She’s the Aberdeen woman who travelled to Asia to pursue a new challenge just as the world was rocked by Covid-19.
But, unfazed by having to live in strange circumstances, thousands of miles from the Granite City, Judy Humber has just beaten a two-time world champion and has hit the headlines in the action-packed realm of professional Muay Thai fighting.
Her victory this month against renowned opponent, Nongbew Sorthepsutin, was broadcast to millions of viewers across Thailand and the Far East and has raised her profile as she chases her dream of becoming a global champion in her own right.
Her success is all the more remarkable because Humber was told she wouldn’t be able to continue her sporting career after shattering her skull while playing for Cove Rangers in March 2018. She needed 122 staples, a metal plate and eight screws.
However, she defied the odds, left her job with an Aberdeen PR company, and the former RGU student is determined that nothing will get in her way.
She said this week: “I am currently in Phuket and I moved here straight after the fight in Bangkok because Chiang Mai is currently in full burning season so the air is now rated hazardous especially for training in.
“I was the clear underdog against Nongbew, who has been involved in more than 100 fights and has loads of experience. In comparison, this was my only my ninth fight and it was my television and superchamp debut.
“I have watched Nongbew since I was just starting out as a beginner, so to be matched with her for this fight was daunting, but I felt that I was ready for the challenge and to be involved in this fight was a dream come true.
“She has fought and won against some of the top-ranked fighters in the world, so this was a huge fight and a big step up for me. This win proves that I am a contender in the professional scene here in Thailand.
“There have been ups and downs with Covid here in the last year, with fights being cancelled and gyms being closed.
“However, I’ve always been able to find ways to keep training in parks or back streets with my team in Chiang Mai, working hard so I would be ready for the opportunity when it eventually came and it finally did.
“Although it’s a dream come true to have fought and won against such an established opponent, I feel like this is still just the beginning for me and I’m very excited for the opportunities that will follow.”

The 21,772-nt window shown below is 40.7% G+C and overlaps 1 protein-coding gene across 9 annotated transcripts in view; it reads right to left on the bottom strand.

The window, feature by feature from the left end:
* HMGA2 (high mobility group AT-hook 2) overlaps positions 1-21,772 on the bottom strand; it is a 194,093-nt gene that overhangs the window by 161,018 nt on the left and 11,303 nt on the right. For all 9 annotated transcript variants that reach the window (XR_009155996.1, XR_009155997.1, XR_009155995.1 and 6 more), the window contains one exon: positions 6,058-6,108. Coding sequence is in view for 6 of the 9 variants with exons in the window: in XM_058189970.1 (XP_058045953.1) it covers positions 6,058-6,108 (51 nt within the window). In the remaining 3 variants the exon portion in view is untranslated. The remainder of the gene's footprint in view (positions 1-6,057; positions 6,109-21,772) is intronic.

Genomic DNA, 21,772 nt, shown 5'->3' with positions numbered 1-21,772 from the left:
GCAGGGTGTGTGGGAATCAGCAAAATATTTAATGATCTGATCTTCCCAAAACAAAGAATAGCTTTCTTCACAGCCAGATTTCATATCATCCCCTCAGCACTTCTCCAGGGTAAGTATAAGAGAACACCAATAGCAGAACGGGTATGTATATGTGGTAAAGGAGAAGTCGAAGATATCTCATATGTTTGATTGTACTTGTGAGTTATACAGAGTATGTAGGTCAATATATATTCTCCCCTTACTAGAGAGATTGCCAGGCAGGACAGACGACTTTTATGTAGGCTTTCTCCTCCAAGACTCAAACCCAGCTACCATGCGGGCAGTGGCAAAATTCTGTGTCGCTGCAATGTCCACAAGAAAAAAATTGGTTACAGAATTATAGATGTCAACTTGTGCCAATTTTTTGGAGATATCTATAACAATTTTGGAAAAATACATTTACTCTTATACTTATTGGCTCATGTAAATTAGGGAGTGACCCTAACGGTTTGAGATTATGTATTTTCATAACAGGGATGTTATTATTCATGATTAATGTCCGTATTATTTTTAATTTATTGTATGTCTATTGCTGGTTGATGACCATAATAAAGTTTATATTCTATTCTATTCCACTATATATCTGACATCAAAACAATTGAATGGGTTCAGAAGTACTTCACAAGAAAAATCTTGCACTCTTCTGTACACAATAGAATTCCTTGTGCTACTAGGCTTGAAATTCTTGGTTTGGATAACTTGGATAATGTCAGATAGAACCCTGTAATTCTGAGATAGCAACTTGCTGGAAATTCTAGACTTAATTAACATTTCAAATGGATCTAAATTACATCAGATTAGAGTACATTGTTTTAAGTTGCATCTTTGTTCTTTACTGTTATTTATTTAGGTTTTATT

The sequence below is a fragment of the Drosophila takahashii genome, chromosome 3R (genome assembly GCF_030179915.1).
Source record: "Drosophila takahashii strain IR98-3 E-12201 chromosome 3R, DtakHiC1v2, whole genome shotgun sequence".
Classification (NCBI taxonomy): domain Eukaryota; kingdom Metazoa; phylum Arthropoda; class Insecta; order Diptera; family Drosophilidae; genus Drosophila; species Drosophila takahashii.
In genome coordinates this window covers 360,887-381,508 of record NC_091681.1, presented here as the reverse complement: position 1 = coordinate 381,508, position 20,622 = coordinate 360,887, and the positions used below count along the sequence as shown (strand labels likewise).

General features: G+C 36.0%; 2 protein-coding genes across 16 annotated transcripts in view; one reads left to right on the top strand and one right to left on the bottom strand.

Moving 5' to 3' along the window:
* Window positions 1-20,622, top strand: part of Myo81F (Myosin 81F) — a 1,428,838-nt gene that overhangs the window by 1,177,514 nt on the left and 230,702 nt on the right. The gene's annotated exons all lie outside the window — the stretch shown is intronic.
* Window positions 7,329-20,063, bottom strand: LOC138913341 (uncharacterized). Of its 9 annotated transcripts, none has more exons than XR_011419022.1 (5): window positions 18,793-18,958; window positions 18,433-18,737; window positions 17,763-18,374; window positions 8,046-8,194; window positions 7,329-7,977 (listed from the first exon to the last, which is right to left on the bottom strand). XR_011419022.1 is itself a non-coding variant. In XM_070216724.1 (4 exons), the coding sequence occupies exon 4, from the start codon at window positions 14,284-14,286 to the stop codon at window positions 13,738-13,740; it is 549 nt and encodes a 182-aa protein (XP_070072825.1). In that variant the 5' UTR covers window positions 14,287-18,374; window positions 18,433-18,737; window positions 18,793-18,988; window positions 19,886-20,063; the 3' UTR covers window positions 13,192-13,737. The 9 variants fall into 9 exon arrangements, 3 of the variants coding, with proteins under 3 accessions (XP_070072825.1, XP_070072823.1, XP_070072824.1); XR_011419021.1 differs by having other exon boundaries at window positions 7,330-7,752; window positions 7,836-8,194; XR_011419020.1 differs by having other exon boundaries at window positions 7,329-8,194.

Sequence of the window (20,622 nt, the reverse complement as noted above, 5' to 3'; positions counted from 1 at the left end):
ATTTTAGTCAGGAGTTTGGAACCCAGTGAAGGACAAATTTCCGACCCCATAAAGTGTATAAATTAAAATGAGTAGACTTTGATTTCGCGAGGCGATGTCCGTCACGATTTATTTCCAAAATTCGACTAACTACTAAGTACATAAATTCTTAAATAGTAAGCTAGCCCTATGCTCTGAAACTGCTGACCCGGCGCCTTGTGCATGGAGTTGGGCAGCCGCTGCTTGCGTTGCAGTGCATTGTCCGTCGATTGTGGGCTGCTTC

Humber has bridged the gap between entering uncharted territory and proving she can participate at the highest level in what is a fiercely competitive sport.
Yet she admitted it has been tough being apart from her loved ones back in Scotland for such a long period, amidst all the uncertainty around the pandemic..
She said: “I think the hardest part has been being away from my family for so long. We had planned to do visits both ways and none of that has been possible.
“Christmas away from home was especially tough, I have a big family so it felt very strange to be on my own for it.
“Thankfully, I had a stadium fight on Boxing Day so my focus was on that and although I couldn’t see my family I felt like it was all for a purpose and part of working towards my career here as a fighter.
“I ended up with the win on that one too so it was definitely worth the sacrifice. And getting the big fight opportunities now really makes all the down days worthwhile.”
Humber expects to be participating in a rematch with Nongbew in the months ahead, but she has plenty of confidence as she contemplates her future.
As she said: “I’m always up for a challenge so I’m hoping there’ll be some more big fights come my way soon off the back of this win.
“I think the competition is only going to get tougher, so I’m going to be training very hard and staying ready. ”
It’s a far cry from that day on a football pitch in the north-east of Scotland when she suffered an injury which could have ended her career barely before it had started.
She recalled: “I went home later for my mum’s birthday and I was still in my kit after forgetting to get changed, because I was so concussed.
“Then, when the swelling went down, I could put my thumb in my head. The x-ray showed that the doctors would have to perform a big operation.”
But they succeeded. And Humber is now thriving in her Bangkok fights.